by Daphna Whitmore

Scaremongering about immigration has traditionally been Winston Peters’ territory. Then Labour decided it wanted  a pieimagesce of the action in 2015 and its housing spokesman, Phil Twyford, announced a “tsunami of Chinese money” was heading to our shores. He claimed 60% of house sales in Auckland were to Chinese buyers and he knew this by picking out “Chinese-sounding names” from a list of house sales. Most of the people on Twyford’s list it turned out were New Zealand residents.

Labour now says it will ban foreign property speculators, not just ones with Chinese-sounding names. Well, that will be nice for local property speculators but it won’t help people on moderate or low incomes hoping to buy a house. What is more, it won’t make much of a dent in the speculators’ numbers as just three percent of house buyers were living abroad in 2016, according to Land Information. Labour’s tsunami was exposed as a crude dog-whistle to prejudices.

Labour tried to deny its campaign was anti-Chinese but as we pointed out on Redline at the time Twyford selected only Chinese-sounding names,  not other foreign-sounding names. There were no Irish, Indian or South African names bothering him, just Chinese. Anti-Chinese racism has a long history in the Labour Party especially in the first decade of the twentieth century when the White New Zealand immigration policy was being entrenched.

Xenophobes it turns out prefer Winston to be the flagbearer of exclusionary and racist policy. The racial profiling failed to resonate with voters or give Labour the poll boost they hoped for, so they toned down the rhetoric. Twyford however has not recanted or apologised, he just regrets it was “a less than masterful piece of political communication,” as he put it.

With Labour’s change of leader there was an opportunity to break with the scapegoating.  The tone is softer but the message is unchanged and Jacinda Ardern has confirmed that immigration cuts are still on the agenda. When pressed about the Chinese-sounding names saga Ardern said  she “didn’t feel comfortable about that”. She denied the campaign was racist and stated “If anyone felt that it was, then, of course we would apologise.” Rather than highlight her own discomfort Ardern should spare a thought for the feelings of the Chinese who are routinely subjected to this abuse by politicians. There was no forthright apology or change of direction from Ardern.

The Greens in contrast have taken a more self-critical look and have consciously moved away from their policy of an immigration cap. They acknowledged the harm their policy caused and apologised for pandering to anti-immigration racism.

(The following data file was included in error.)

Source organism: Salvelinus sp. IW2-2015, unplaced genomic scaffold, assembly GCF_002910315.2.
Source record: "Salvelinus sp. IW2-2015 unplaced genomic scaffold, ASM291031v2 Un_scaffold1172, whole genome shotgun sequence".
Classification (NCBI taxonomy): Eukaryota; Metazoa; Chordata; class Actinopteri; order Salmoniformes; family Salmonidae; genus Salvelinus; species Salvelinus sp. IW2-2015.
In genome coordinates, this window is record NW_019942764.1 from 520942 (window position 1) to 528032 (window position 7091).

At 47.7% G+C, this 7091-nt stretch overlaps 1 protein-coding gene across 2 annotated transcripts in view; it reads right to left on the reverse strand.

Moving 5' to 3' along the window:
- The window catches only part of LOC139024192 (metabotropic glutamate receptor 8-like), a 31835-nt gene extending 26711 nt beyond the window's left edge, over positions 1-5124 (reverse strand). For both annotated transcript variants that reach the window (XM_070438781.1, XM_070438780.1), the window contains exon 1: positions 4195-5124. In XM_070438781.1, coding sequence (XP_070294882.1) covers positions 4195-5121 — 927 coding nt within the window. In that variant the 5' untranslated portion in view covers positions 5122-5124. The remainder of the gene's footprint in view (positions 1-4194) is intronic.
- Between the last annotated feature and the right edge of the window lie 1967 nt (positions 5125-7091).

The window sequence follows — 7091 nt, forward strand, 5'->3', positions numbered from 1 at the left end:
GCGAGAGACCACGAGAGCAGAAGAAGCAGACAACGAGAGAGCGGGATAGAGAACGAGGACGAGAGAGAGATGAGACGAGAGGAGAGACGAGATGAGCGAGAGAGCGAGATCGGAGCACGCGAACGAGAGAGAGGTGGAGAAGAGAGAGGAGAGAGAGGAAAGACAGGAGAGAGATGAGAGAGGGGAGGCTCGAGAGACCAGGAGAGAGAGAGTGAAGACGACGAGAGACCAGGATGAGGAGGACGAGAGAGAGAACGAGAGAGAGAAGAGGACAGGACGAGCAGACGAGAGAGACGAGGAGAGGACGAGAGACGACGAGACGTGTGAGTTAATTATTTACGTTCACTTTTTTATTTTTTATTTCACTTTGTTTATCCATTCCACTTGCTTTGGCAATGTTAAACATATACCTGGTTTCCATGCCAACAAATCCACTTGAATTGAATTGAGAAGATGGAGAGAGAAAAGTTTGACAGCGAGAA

Labour’s policy is to cut immigration “ensuring better targetting the skill shortage to get the migrant workers they need”. Essentially this means there is free movement of highly skilled people but low waged workers are trapped unable to get out of poverty, except temporarily as cheap seasonal workers. This plundering of skilled people from developing countries is carried out without the slightest embarrassment.

Labour, National, and capitalist parties in general see migrants as things to be used to meet the needs of business. Ardern is not fixated on numbers but fixated on meeting “the market need” she said in her August 15  Radio NZ interview.

This attitude towards migrants has consequences. Migration policies are creations of unjust societies and are mostly about controlling the movement of workers and keeping people out. They entrap workers in poverty, and give rise to people-smuggling and people dying at sea in overcrowded boats. It renders some workers with fewer rights than others, and divides people into legal and illegal, aliens and citizens. It forcibly separates families and dehumanises migrants.

While New Zealand doesn’t have detention centres (it would if it were not so far away and had more people arriving) it ruthlessly imposes deportations. Deportations are so commonplace that people forget national borders are artificial and relatively recent inventions. They ignore that these borders are often the result of wars and conquest, most within the past 500 years.

If we ourselves want the right to travel and the freedom to move;  and to work and live in other parts of the globe, we should reject the concept that a foreigner is less deserving of rights than a local.

Advertisements

Comments are closed.